Introduction: Screwdriver Handle

Picture of Screwdriver Handle

I've seen people online take a cheap, store bought screwdriver and make a new handle for it, replacing the uncool plastic one that it came with. So, after I got a few of these screwdrivers from Harbor Freight, I thought it was finally time for me to see what I could do. I made this as a gift for my dad, and it seemed like he liked it quite a bit. So, I feel like this is a good gift idea, and I may make a couple more to have ready for the holidays.

Step 1: Dismantle Screwdriver

Picture of Dismantle Screwdriver

This particular screwdriver that I got was super easy to dismantle. I ran the handle through my band saw, but you could obviously use any type of saw to cut the handle. There's a little metal piece that holds the insert in place. It just takes a couple of minutes to extract this metal piece and set it aside for later. At the end you can epoxy this metal piece into the handle that you make to finish the project.

Step 2: Start Preparing Your Blank

Picture of Start Preparing Your Blank

For my blank, I wanted to use several different contrasting woods. I was just using little pieces of scrap wood that I didn't want to waste, so I began by running them through the table saw, just to get some flat edges. I then cut the all to equal size and glued them up into little "sandwiches" and let them sit for a while. I then cut my "sandwiches" into little cubes. The cubes were then glued back together, but switching their orientation to make sure each cube was placed opposing the last.

Step 3: Finish Up Blank

Picture of Finish Up Blank

After the cubes had time to sit, I would run the entire glue-up over the belt sander to make sure it was completely flat. Then, once again, I glued the stacks of cubes together. To try to be clear, I had four stacks of cubes that I glued up into two halves. The halves were then glued together to make one blank.

Once it was all one piece, I cut the two sides flush on the miter saw. Then I made sure to mark the center on each end, and I went ahead and cut off all four corners on the band saw to save some time at the lathe.

Over at the drill press, I drilled a hole the exact diameter of the insert that we removed earlier. I made sure and put tape on the drill bit at the depth I was shooting for, so I would know where to stop drilling. Then I switched to a smaller bit and drilled out the entire cavity in the handle for the insert to go down into. I used the screwdriver itself to check and make sure it was deep enough.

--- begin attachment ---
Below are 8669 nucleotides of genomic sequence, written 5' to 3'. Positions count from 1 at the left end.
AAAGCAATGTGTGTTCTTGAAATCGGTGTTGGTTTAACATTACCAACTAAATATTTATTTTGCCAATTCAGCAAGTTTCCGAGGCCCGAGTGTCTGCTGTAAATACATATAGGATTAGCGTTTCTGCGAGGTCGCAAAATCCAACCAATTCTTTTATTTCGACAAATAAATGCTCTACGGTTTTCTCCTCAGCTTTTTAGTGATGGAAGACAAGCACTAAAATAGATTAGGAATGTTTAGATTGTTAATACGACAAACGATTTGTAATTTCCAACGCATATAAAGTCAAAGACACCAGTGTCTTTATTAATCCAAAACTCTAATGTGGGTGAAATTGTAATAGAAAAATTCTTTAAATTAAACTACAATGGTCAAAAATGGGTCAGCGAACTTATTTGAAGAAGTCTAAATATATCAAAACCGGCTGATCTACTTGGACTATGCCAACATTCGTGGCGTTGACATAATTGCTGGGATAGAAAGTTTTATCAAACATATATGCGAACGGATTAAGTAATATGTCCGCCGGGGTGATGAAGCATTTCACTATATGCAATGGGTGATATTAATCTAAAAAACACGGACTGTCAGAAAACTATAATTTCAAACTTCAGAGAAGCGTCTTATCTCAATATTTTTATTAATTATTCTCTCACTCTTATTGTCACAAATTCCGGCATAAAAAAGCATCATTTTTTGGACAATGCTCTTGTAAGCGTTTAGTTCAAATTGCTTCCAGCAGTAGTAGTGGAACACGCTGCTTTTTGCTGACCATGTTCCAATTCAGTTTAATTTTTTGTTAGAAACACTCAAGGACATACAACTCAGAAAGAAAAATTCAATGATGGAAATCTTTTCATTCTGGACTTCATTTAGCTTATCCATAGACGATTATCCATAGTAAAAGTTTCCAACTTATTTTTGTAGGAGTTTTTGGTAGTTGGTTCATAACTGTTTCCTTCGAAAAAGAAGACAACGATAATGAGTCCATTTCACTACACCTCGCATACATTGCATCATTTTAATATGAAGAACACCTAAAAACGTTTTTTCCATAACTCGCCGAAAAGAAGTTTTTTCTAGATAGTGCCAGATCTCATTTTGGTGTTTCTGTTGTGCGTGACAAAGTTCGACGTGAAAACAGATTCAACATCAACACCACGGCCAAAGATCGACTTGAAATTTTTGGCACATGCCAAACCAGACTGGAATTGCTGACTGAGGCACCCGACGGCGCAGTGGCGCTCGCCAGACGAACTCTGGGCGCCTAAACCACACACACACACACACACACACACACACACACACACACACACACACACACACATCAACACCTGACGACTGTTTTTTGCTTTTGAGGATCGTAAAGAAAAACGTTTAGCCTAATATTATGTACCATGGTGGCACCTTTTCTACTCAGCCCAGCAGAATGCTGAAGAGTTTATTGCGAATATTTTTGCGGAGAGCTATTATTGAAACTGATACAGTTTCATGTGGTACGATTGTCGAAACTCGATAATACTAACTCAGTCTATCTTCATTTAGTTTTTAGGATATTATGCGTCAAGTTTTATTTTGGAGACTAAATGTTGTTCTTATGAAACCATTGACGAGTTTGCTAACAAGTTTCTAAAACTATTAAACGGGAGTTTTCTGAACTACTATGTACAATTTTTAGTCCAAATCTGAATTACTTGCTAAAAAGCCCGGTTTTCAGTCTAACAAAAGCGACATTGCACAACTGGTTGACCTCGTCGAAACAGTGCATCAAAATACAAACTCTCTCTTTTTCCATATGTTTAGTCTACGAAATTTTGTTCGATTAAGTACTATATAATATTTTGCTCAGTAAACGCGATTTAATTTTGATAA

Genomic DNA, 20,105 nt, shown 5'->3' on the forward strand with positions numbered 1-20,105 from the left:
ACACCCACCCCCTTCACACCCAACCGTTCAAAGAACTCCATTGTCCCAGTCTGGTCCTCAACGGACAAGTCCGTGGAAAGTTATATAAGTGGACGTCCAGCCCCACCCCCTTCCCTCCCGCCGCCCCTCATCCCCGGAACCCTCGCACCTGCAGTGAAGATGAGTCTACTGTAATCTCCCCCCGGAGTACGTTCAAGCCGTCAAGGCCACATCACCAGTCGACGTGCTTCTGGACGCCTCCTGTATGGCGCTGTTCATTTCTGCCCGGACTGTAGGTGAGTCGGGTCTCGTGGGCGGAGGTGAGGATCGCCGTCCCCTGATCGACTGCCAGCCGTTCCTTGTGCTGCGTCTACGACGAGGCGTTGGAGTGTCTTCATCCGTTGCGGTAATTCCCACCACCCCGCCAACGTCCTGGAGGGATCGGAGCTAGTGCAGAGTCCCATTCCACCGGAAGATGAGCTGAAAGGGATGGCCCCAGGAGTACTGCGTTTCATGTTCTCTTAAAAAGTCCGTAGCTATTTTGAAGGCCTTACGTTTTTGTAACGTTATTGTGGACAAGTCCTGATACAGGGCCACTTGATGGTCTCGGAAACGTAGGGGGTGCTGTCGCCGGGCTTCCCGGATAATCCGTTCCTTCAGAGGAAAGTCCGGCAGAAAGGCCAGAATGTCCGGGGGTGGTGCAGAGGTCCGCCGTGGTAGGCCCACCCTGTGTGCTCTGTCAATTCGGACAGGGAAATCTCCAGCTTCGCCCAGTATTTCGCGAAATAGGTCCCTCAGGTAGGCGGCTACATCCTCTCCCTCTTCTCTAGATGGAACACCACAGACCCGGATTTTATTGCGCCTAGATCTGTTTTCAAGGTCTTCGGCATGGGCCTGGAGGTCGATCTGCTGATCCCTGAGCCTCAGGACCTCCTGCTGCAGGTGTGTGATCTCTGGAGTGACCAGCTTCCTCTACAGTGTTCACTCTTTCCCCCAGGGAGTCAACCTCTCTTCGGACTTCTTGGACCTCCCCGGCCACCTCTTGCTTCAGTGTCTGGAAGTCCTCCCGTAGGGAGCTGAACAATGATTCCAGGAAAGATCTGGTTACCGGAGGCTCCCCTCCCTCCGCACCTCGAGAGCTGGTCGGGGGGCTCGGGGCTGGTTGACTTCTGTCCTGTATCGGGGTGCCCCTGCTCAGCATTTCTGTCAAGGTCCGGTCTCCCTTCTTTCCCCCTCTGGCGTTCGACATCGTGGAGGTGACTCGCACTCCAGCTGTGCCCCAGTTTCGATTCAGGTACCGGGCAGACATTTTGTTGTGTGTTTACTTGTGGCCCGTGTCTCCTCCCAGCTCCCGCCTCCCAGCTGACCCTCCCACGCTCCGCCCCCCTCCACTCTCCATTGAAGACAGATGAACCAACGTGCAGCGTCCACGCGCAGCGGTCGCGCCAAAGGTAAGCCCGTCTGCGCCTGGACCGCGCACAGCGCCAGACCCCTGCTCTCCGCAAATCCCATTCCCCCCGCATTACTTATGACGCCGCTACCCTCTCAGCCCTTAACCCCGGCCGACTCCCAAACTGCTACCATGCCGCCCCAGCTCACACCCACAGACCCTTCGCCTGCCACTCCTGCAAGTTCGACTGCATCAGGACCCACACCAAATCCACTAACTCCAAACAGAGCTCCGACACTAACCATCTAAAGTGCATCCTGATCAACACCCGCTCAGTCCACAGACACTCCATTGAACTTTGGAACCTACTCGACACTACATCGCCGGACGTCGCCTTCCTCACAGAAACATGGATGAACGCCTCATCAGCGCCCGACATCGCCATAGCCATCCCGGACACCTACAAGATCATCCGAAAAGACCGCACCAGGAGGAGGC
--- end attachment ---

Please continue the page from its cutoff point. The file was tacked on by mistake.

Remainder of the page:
Step 4: Turn and Finish Handle

Picture of Turn and Finish Handle

With the blank all ready, I put it on the lathe and turned it round. I wanted to keep this handle fairly simple, so I had to practice quite a bit of restraint, because it's in my nature to over complicate things. After it was to the shape I wanted, I noticed a small gap between a couple of pieces, so I filled it in with epoxy and let that cure.

Then I sanded through all the grits of sandpaper that I have. I can't stress enough the importance of sanding. When you think you've sanded enough, sand some more.

I put on some paste wax before removing it from the lathe, and gave it a little while before buffing it to a nice shine.

After your handle is complete, all you have to do is epoxy in the little piece of metal. I covered it in epoxy and then had to tap it into place with a mallet. It was a super tight fit and after fifteen minutes or so, it was ready to go.

Just insert the screwdriver and your finished!

Comments

rsauve999 (author)2017-09-30

I'm making an electric drill powered lathe. This technique has inspired me

- it will be my first project..

rsauve999 (author)2017-09-30

How do you know where to cut off the handle, without cutting into the metal?

Alex 2Q (author)2017-09-30

I really like the finished pattern! This could also work great for knife handles. You got my votes!

_TheKnexGuy_ (author)2017-09-26

Cool idea! I love the end result! I voted for it and I hope it wins.

epiphanyww (author)_TheKnexGuy_2017-09-27

Thank you for the kind words.

aCuriousCreator (author)2017-09-27

Wow that is really beautiful :D Nice work! And I love the video

deluges (author)2017-09-26

Good job. No you can go stab someone with it. They'll call it "overkill"

Alex in NZ made it! (author)2017-09-25

Not turned into a tube, but facetted to hexagonal for grip. Sanded smooth, then scraped with a saw blade to give more grip and finally oiled.

As you say, what else can you do with tiny offcuts of nice wood? It's not like one inch square is so small that you can safely throw it away.

This is a countersink bit, as I used to have a commercially made handled countersinker and could not find a replacement after it was lost.

Anna-Grace (author)2017-09-25

It looks so nice! Great job!

ClenseYourPallet (author)2017-09-24

Why? Why not! If you have the ability, why not make something more awesome? Beautiful job

DIY Hacks and How Tos (author)2017-09-24

I really like wide handles like this. It makes it a lot easier to apply torque.

That is exactly what I was going for. Some tool handles are just to thin and you can't really grip them. That's the beauty of making your own, customization.

kode1303 (author)2017-09-24

I love it! Sometimes people ask why. Why when you can just buy one? They don't know the minds of tinkerers.

epiphanyww (author)kode13032017-09-24

You got that right! Story of my life. "Why did you do that?" "I have no idea."

About This Instructable

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Bio: I get a real kick out of completing projects with as low a budget as possible. It's usually pretty easy to collect almost all ... More »
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